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Caring for Someone With HIV or AIDS

(continued)

Tips for AIDS Caregivers continued...

Keep them involved. Don’t try to do everything for your loved one or make all of the decisions. Your loved one may have lost control over many aspects of life. Allow them to make decisions and control things he or she can. Have your loved one help around the house if he or she is able. Include them in family discussions about books, TV shows, current events, weekend plans, or even menu planning.

Encourage good nutrition. Do your best to provide the person with a well-balanced diet including plenty of nutrients, fiber, and fluids. Encourage your loved one to eat as much as he or she is able. Preparing food for a person with AIDS requires a little extra care. It is important to keep hands, cooking utensils, and food preparation surfaces clean. It is also important to wash fresh fruits and vegetables well, cook or peel organic vegetables, cook meats and poultry well, and avoid uncooked seafood and raw eggs. If nausea and/or vomiting is a problem, ask the doctor for a medication that can help, and avoid fatty, fried, or spicy foods.

Protect against infections. An infection that would make you mildly ill, if at all, could be serious or even fatal for a person with AIDS. To avoid spreading infections, wash hands often, keep your immunizations up to date, don’t allow visits from friends or family members who are sick, and keep the home and laundry clean. Also protect yourself from infection by not sharing personal items such as tweezers or razors and by using rubber gloves if you will have contact with bodily fluids or wastes.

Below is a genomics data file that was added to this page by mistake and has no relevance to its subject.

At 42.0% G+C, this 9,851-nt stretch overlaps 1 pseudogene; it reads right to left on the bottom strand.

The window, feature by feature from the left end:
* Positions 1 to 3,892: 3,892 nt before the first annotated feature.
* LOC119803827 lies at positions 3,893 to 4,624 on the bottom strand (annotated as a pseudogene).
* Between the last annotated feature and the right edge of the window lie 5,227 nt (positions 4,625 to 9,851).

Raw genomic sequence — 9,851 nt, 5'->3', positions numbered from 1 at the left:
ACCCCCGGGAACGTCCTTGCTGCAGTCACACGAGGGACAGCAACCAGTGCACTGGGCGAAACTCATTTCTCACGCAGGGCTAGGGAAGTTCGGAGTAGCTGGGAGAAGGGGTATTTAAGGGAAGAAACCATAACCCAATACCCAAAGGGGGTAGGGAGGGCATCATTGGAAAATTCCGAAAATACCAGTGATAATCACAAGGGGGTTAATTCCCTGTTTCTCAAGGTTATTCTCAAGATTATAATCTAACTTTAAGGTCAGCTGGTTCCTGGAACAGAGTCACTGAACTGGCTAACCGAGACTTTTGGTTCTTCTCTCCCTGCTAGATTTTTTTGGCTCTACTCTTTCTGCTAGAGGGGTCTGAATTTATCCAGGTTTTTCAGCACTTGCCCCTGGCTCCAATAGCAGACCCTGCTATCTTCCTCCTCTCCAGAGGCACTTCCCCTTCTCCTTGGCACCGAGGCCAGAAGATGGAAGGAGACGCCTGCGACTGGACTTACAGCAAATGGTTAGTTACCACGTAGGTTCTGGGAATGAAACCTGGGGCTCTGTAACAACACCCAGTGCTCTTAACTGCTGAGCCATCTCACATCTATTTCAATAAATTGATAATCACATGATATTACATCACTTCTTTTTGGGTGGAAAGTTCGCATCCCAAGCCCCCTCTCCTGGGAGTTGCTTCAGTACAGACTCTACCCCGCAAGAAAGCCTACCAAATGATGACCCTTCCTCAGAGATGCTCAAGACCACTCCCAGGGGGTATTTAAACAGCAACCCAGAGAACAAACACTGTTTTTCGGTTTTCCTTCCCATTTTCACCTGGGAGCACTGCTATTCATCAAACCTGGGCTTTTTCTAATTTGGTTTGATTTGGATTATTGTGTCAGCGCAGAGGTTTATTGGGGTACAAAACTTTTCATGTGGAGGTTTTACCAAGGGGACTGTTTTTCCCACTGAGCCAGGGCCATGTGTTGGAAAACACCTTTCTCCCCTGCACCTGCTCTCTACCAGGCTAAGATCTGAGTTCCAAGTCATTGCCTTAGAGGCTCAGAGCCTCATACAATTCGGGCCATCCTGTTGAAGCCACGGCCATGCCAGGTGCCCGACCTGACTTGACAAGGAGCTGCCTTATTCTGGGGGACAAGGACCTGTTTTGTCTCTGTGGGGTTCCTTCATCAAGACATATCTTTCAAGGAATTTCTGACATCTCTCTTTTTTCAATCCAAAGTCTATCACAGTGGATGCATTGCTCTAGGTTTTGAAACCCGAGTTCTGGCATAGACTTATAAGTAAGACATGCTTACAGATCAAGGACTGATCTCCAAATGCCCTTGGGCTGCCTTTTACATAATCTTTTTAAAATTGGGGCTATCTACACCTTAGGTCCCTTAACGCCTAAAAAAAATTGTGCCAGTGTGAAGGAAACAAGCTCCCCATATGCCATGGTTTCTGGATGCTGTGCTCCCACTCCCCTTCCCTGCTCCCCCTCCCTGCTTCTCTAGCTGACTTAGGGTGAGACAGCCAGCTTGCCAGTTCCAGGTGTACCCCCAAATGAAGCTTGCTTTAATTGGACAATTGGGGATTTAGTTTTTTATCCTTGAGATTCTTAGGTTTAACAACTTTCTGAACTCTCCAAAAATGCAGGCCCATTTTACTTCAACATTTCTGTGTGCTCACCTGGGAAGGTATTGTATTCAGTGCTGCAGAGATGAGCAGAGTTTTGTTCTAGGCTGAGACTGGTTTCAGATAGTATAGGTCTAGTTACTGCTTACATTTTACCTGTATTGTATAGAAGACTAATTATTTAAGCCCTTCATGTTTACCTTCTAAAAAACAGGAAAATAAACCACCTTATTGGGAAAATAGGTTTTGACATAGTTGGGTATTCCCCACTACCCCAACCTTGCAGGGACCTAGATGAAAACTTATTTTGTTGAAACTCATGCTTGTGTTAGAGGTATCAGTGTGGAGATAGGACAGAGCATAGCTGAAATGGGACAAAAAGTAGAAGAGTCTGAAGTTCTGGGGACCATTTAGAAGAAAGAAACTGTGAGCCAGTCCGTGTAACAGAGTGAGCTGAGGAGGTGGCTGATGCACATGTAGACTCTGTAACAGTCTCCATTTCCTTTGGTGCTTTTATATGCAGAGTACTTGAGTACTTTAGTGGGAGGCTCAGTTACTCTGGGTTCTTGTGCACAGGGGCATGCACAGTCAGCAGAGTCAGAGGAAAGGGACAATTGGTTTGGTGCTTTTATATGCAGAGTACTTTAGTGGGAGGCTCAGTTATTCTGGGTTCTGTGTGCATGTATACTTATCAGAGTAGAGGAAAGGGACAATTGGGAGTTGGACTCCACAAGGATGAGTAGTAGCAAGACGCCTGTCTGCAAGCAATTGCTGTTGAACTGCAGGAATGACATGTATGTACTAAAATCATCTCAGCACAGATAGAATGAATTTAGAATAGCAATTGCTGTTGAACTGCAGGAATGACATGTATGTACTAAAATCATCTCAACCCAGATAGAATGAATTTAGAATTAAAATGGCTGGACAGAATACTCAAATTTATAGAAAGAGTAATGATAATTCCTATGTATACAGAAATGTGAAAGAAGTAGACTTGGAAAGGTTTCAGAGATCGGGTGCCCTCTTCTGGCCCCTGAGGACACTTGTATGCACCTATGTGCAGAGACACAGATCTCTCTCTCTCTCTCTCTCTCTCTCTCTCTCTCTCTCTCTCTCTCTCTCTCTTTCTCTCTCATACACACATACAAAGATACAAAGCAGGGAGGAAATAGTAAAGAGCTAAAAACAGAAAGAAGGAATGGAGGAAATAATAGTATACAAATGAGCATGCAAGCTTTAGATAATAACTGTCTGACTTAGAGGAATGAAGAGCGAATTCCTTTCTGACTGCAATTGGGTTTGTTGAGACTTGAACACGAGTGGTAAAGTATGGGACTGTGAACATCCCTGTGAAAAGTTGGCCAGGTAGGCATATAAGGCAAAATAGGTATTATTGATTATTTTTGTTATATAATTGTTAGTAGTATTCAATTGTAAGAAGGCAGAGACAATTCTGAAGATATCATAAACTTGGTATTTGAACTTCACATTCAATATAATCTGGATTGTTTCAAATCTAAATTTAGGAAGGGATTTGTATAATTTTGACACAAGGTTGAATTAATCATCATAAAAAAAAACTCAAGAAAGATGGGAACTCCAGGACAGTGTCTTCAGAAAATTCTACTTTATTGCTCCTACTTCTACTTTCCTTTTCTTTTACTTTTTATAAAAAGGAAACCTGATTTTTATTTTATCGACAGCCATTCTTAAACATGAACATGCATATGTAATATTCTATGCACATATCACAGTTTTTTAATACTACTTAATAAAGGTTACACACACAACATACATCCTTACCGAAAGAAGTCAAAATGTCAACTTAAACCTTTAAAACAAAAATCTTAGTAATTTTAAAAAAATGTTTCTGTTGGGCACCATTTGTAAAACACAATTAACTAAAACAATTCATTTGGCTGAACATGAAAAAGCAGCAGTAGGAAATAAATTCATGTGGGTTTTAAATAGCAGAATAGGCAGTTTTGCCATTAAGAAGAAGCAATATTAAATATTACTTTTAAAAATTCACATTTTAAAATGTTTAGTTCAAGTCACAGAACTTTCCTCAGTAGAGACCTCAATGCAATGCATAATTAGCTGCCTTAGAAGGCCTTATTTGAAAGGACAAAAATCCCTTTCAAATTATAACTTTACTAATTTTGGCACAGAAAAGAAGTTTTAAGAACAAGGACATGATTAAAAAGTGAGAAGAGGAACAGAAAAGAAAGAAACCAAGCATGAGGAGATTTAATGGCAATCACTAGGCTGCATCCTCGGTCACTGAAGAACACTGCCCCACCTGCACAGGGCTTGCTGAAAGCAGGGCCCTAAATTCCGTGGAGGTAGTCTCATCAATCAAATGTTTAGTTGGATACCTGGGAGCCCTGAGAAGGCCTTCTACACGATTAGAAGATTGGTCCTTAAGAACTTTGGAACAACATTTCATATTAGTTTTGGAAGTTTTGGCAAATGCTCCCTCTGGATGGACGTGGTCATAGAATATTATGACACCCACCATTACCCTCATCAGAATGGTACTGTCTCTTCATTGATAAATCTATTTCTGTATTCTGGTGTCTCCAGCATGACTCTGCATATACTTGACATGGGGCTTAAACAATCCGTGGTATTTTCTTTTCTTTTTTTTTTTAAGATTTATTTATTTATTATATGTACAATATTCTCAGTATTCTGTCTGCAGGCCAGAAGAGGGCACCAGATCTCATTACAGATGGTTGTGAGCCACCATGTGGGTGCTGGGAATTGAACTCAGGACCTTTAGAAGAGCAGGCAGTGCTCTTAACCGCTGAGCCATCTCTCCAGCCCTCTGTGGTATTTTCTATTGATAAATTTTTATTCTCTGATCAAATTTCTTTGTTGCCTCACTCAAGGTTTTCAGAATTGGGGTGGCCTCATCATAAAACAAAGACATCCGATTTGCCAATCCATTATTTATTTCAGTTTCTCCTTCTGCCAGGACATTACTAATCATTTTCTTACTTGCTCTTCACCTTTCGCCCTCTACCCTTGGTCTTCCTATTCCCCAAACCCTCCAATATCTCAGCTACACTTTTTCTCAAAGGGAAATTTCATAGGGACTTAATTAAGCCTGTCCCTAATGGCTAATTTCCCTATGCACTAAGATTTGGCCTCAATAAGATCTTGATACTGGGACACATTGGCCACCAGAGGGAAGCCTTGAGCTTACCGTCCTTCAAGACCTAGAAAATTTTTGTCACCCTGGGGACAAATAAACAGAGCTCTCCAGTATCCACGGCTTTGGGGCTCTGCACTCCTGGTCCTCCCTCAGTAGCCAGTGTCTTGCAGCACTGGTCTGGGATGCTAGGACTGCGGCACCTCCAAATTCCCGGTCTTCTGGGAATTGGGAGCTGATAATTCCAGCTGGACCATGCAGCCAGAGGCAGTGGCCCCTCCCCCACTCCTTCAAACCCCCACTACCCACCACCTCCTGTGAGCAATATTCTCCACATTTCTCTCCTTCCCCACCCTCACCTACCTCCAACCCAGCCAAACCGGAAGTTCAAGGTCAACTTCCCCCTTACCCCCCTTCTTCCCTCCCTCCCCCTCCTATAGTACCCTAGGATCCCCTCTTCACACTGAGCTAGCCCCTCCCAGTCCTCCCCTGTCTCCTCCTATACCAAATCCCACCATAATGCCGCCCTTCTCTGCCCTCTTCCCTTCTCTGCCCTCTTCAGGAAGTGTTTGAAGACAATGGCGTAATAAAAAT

Keep the person with AIDS active. Help the person stay up and active as long as possible. If your loved one spends most of the time in bed, help him or her do exercises in bed. A doctor, nurse, or physical therapist can teach you simple arm, leg, hand, and foot exercises that promote circulation and reduce joint stiffness.

Prevent bed sores. Spending time in one position can lead to problems like bed sores, stiff joints, and pneumonia. If the person has to spend most of the time in bed, be sure to help him or her change position often. If possible, get your loved one out of bed part of the day. A nurse can show you how to move someone from a bed to a chair safely. To keep the skin healthy, put soft material such as sheepskin or egg crate foam mattress under them and keep sheets dry. Massage the back and other parts of the body that press down on the bed. If you notice any redness or broken areas on the skin, let your loved one’s doctor or nurse know right away.

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